Just as in Solaris 2, the kernel uses spinlocks only to protect short code

Moreover the kernel ensures that the process will never be preempted while holding
a spinlock
Also provides dispatcher objects to provide synchronization outside the kernel

Using a dispatcher object, a process can synchronize according to several different
mechanisms including mutexes, semaphores and events

Shared data can be protected by requiring a thread to gain ownership of a mutex to
access the data and release ownership when it is finished.

Events are a synchronization mechanisms which act much like a condition variable.
Dispatcher objects may be signaled or nonsignaled

A signaled state indicates that an object is not available and a process will not block
when acquiring the object

A nonsignaled state indicates that an object is not available and the process will block
when attempting to acquire the object

When the state of a dispatcher object changes to signaled, the kernel checks if there
is any processes waiting on this object and if so, it moves one or more processes
from the waiting state to ready state where they can resume execution
Operating System Concepts
6.49
Silberschatz, Galvin and Gagne ©2005
An Alternative Approach –Transactional
Memory
 A concept borrowed from databases. A memory transaction is a sequence of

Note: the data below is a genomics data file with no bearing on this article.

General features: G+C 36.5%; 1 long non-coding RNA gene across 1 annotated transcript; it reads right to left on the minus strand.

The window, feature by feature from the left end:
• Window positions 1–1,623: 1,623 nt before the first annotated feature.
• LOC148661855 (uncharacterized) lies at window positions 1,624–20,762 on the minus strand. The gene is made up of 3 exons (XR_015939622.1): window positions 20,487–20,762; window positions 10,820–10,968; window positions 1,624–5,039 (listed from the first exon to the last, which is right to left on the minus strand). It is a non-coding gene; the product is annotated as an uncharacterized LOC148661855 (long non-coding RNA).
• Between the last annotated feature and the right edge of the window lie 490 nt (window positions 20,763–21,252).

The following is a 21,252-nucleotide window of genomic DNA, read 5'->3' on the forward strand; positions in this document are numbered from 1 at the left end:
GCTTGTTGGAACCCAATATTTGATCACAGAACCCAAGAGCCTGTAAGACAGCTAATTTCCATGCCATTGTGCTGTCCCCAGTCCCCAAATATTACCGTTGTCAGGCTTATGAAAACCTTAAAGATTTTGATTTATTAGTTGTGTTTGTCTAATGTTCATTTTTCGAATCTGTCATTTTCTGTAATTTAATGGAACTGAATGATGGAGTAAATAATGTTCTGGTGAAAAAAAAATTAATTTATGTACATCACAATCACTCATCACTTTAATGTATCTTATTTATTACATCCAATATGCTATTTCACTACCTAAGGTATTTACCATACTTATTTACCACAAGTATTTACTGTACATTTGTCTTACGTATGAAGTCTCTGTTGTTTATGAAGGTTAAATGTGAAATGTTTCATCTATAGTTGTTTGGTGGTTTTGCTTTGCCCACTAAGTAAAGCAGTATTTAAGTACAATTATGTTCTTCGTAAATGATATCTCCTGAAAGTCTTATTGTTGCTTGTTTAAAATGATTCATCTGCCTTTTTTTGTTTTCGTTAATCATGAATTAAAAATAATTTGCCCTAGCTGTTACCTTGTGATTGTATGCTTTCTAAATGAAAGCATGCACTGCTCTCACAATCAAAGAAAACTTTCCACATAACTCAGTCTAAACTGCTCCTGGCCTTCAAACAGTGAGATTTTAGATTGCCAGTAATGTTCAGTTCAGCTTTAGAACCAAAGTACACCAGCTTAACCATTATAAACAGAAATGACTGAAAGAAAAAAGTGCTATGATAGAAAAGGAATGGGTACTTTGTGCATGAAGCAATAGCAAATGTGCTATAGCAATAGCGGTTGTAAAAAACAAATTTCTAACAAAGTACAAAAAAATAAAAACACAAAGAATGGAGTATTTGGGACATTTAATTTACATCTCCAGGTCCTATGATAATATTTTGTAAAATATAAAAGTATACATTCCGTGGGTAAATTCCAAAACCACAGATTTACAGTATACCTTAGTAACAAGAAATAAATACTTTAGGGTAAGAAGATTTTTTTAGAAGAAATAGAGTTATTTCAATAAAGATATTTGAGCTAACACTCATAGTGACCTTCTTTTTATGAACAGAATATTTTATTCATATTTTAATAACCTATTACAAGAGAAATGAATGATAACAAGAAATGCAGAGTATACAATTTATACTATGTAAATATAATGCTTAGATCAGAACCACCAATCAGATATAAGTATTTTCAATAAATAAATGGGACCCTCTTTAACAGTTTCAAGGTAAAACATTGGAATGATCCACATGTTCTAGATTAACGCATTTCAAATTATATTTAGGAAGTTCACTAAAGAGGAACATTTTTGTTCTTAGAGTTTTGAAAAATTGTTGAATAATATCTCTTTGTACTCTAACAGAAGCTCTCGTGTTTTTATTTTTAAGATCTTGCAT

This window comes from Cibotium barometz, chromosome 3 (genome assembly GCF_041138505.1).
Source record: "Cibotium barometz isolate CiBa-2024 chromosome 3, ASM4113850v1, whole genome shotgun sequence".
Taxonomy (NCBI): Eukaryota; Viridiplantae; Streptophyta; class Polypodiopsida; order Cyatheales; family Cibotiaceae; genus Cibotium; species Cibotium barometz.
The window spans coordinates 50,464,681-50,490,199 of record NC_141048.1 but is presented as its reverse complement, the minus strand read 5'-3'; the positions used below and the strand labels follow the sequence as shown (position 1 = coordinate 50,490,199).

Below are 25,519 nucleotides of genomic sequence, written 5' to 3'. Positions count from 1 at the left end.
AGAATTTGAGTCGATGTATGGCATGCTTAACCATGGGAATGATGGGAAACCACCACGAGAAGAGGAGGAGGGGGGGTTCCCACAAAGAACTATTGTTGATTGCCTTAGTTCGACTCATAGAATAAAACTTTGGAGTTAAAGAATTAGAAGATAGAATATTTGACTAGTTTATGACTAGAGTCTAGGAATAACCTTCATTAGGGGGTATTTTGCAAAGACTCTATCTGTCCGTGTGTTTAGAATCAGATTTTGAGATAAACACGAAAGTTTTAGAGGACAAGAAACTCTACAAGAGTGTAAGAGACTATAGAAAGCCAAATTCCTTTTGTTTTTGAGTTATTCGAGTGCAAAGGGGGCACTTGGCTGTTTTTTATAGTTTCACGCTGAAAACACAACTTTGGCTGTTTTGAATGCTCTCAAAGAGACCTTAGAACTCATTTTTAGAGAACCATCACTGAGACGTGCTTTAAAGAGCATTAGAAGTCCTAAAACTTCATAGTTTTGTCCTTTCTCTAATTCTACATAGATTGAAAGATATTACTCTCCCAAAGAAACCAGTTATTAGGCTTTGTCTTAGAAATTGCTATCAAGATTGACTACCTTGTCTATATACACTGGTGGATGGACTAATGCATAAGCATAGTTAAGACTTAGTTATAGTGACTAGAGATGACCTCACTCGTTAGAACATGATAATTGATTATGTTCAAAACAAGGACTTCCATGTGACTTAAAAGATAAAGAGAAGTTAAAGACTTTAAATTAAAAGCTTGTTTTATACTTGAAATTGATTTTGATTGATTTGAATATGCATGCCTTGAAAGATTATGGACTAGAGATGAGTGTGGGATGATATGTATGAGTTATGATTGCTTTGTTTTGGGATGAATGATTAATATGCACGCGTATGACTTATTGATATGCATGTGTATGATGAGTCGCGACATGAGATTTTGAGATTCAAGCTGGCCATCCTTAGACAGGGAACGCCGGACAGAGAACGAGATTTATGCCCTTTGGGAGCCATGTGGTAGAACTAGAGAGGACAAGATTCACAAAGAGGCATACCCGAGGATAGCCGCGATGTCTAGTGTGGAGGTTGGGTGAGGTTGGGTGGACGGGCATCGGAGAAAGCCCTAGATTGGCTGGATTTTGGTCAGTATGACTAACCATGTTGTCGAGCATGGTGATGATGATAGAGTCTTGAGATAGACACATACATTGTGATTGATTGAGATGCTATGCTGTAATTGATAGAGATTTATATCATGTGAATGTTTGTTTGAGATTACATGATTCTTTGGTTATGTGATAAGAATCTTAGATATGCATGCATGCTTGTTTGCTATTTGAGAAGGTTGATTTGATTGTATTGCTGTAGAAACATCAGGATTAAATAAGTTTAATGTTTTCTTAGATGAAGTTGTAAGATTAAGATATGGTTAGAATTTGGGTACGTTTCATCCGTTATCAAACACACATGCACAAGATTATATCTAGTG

memory read-write operations that are atomic.

i.e. If all operations in a transaction are completed, the memory transaction is
committed. Otherwise, the operations must be aborted and rolled back.
 Consider the following example:

void update(){
Wait(P)
/* modify data*/
Signal(P)
}
 As we know, using synchronization mechanisms can lead to deadlock if improperly
used. However, new features such as atomic{S} that take advantage of
transactional memory can be added to the programming language. Then the
update() function above can be written as

void update(){
atomic{ /* modify data*/
}
}
Operating System Concepts
6.50
Silberschatz, Galvin and Gagne ©2005
Transactional memory …
 An advantage of transactional memory is that it relieves the developer from
worrying about synchronization.
 Transactional memory can be implemented either in software or hardware.

Software transactional memory: Implemented in the software. The compiler
inserts appropriate synchronization code to manage each transaction by
examining where statements may run concurrently where specific low level
locking is required.

Hardware transactional memory: Uses hardware cache hierarchies and
cache coherence protocols to manage and resolve conflicts involving cache
data residing in separate processor’s caches.
 Bad news: Transactional memory has not been implemented widely.
Significant amount of research is being done in this area.
Operating System Concepts
6.51
Silberschatz, Galvin and Gagne ©2005
Alternative approaches – OpenMP
 We saw earlier about OpenMP which includes a set of compiler
directives. Any code following the compiler directive #pragma omp
parallel is identified as a parallel region and is performed by the
number of threads equal to the number of processing cores.
 Along with directive #pragma omp parallel compiler directive,
OpenMP provides the compiler directive #pragma omp critical,
which specifies the code region following the directive as a critical
section in which only one thread can be active.
Operating System Concepts
6.52
Silberschatz, Galvin and Gagne ©2005